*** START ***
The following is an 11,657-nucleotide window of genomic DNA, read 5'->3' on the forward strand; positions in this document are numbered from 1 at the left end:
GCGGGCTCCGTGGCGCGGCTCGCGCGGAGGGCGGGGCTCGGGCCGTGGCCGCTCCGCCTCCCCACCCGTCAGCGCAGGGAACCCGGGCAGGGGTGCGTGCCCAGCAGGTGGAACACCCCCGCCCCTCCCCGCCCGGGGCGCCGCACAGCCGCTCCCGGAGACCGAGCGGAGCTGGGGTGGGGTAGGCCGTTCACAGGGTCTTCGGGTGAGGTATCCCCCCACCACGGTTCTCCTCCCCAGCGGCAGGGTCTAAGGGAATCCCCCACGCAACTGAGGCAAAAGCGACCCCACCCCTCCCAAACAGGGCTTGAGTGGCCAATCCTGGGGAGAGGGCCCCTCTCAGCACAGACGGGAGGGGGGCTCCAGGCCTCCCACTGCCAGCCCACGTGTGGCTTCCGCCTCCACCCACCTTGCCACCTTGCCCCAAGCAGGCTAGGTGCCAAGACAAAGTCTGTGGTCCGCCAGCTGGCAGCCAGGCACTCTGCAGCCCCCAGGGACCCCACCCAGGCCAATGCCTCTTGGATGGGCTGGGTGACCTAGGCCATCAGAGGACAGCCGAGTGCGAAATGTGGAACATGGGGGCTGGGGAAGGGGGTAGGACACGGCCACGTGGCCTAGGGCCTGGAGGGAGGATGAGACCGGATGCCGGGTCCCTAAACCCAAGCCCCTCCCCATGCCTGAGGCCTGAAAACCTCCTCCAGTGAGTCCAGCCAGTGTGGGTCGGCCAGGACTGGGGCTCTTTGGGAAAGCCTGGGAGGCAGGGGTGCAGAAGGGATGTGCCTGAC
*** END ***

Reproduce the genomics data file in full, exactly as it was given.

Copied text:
The following is an 11,657-nucleotide window of genomic DNA, read 5'->3' on the forward strand; positions in this document are numbered from 1 at the left end:
GCGGGCTCCGTGGCGCGGCTCGCGCGGAGGGCGGGGCTCGGGCCGTGGCCGCTCCGCCTCCCCACCCGTCAGCGCAGGGAACCCGGGCAGGGGTGCGTGCCCAGCAGGTGGAACACCCCCGCCCCTCCCCGCCCGGGGCGCCGCACAGCCGCTCCCGGAGACCGAGCGGAGCTGGGGTGGGGTAGGCCGTTCACAGGGTCTTCGGGTGAGGTATCCCCCCACCACGGTTCTCCTCCCCAGCGGCAGGGTCTAAGGGAATCCCCCACGCAACTGAGGCAAAAGCGACCCCACCCCTCCCAAACAGGGCTTGAGTGGCCAATCCTGGGGAGAGGGCCCCTCTCAGCACAGACGGGAGGGGGGCTCCAGGCCTCCCACTGCCAGCCCACGTGTGGCTTCCGCCTCCACCCACCTTGCCACCTTGCCCCAAGCAGGCTAGGTGCCAAGACAAAGTCTGTGGTCCGCCAGCTGGCAGCCAGGCACTCTGCAGCCCCCAGGGACCCCACCCAGGCCAATGCCTCTTGGATGGGCTGGGTGACCTAGGCCATCAGAGGACAGCCGAGTGCGAAATGTGGAACATGGGGGCTGGGGAAGGGGGTAGGACACGGCCACGTGGCCTAGGGCCTGGAGGGAGGATGAGACCGGATGCCGGGTCCCTAAACCCAAGCCCCTCCCCATGCCTGAGGCCTGAAAACCTCCTCCAGTGAGTCCAGCCAGTGTGGGTCGGCCAGGACTGGGGCTCTTTGGGAAAGCCTGGGAGGCAGGGGTGCAGAAGGGATGTGCCTGAC